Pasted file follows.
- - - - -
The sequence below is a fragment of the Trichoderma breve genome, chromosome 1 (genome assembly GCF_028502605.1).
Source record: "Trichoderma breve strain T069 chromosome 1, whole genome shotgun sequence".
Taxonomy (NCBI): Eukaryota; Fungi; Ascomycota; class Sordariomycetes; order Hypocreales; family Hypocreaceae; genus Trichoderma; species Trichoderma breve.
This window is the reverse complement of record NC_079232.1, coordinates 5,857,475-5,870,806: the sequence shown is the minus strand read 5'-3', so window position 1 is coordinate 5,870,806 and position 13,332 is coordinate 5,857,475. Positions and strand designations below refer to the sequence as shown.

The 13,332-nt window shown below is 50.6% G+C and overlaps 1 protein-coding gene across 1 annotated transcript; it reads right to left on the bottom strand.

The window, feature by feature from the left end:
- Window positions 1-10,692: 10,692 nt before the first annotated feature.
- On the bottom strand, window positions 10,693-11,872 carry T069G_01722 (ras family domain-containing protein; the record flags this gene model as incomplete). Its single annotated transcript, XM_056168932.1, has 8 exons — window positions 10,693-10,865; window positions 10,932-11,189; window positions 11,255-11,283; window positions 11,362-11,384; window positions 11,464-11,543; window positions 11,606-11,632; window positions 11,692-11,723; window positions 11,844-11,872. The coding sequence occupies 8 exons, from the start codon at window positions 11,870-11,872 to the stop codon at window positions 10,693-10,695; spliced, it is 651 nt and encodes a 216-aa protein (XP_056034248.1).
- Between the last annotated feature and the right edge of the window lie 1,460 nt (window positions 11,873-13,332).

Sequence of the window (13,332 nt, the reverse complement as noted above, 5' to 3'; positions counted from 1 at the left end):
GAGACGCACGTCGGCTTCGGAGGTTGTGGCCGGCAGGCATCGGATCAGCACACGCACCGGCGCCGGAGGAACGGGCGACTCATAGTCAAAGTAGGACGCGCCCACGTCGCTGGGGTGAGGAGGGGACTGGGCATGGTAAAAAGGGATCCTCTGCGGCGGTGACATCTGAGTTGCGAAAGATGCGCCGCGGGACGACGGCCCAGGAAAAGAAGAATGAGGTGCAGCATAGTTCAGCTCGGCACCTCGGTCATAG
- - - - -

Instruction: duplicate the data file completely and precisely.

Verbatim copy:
The sequence below is a fragment of the Trichoderma breve genome, chromosome 1 (genome assembly GCF_028502605.1).
Source record: "Trichoderma breve strain T069 chromosome 1, whole genome shotgun sequence".
Taxonomy (NCBI): Eukaryota; Fungi; Ascomycota; class Sordariomycetes; order Hypocreales; family Hypocreaceae; genus Trichoderma; species Trichoderma breve.
This window is the reverse complement of record NC_079232.1, coordinates 5,857,475-5,870,806: the sequence shown is the minus strand read 5'-3', so window position 1 is coordinate 5,870,806 and position 13,332 is coordinate 5,857,475. Positions and strand designations below refer to the sequence as shown.

The 13,332-nt window shown below is 50.6% G+C and overlaps 1 protein-coding gene across 1 annotated transcript; it reads right to left on the bottom strand.

The window, feature by feature from the left end:
- Window positions 1-10,692: 10,692 nt before the first annotated feature.
- On the bottom strand, window positions 10,693-11,872 carry T069G_01722 (ras family domain-containing protein; the record flags this gene model as incomplete). Its single annotated transcript, XM_056168932.1, has 8 exons — window positions 10,693-10,865; window positions 10,932-11,189; window positions 11,255-11,283; window positions 11,362-11,384; window positions 11,464-11,543; window positions 11,606-11,632; window positions 11,692-11,723; window positions 11,844-11,872. The coding sequence occupies 8 exons, from the start codon at window positions 11,870-11,872 to the stop codon at window positions 10,693-10,695; spliced, it is 651 nt and encodes a 216-aa protein (XP_056034248.1).
- Between the last annotated feature and the right edge of the window lie 1,460 nt (window positions 11,873-13,332).

Sequence of the window (13,332 nt, the reverse complement as noted above, 5' to 3'; positions counted from 1 at the left end):
GAGACGCACGTCGGCTTCGGAGGTTGTGGCCGGCAGGCATCGGATCAGCACACGCACCGGCGCCGGAGGAACGGGCGACTCATAGTCAAAGTAGGACGCGCCCACGTCGCTGGGGTGAGGAGGGGACTGGGCATGGTAAAAAGGGATCCTCTGCGGCGGTGACATCTGAGTTGCGAAAGATGCGCCGCGGGACGACGGCCCAGGAAAAGAAGAATGAGGTGCAGCATAGTTCAGCTCGGCACCTCGGTCATAG